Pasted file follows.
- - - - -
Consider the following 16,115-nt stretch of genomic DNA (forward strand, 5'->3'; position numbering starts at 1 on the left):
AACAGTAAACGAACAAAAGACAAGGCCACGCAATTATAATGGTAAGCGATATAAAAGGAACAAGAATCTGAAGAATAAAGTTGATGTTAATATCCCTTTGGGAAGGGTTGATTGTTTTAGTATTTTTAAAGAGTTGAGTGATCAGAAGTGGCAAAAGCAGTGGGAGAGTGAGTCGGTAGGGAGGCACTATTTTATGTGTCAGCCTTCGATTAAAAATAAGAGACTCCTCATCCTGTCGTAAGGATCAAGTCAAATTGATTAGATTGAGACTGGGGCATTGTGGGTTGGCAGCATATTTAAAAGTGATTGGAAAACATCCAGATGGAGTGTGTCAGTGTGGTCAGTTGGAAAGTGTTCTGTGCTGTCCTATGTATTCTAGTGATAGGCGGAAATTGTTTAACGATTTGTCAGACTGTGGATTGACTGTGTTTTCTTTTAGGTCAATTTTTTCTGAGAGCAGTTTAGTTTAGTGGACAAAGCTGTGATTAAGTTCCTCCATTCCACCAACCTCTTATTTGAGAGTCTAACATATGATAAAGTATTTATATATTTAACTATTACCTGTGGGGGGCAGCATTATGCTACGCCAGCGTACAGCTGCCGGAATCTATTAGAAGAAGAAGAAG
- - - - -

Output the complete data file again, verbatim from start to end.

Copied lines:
Consider the following 16,115-nt stretch of genomic DNA (forward strand, 5'->3'; position numbering starts at 1 on the left):
AACAGTAAACGAACAAAAGACAAGGCCACGCAATTATAATGGTAAGCGATATAAAAGGAACAAGAATCTGAAGAATAAAGTTGATGTTAATATCCCTTTGGGAAGGGTTGATTGTTTTAGTATTTTTAAAGAGTTGAGTGATCAGAAGTGGCAAAAGCAGTGGGAGAGTGAGTCGGTAGGGAGGCACTATTTTATGTGTCAGCCTTCGATTAAAAATAAGAGACTCCTCATCCTGTCGTAAGGATCAAGTCAAATTGATTAGATTGAGACTGGGGCATTGTGGGTTGGCAGCATATTTAAAAGTGATTGGAAAACATCCAGATGGAGTGTGTCAGTGTGGTCAGTTGGAAAGTGTTCTGTGCTGTCCTATGTATTCTAGTGATAGGCGGAAATTGTTTAACGATTTGTCAGACTGTGGATTGACTGTGTTTTCTTTTAGGTCAATTTTTTCTGAGAGCAGTTTAGTTTAGTGGACAAAGCTGTGATTAAGTTCCTCCATTCCACCAACCTCTTATTTGAGAGTCTAACATATGATAAAGTATTTATATATTTAACTATTACCTGTGGGGGGCAGCATTATGCTACGCCAGCGTACAGCTGCCGGAATCTATTAGAAGAAGAAGAAG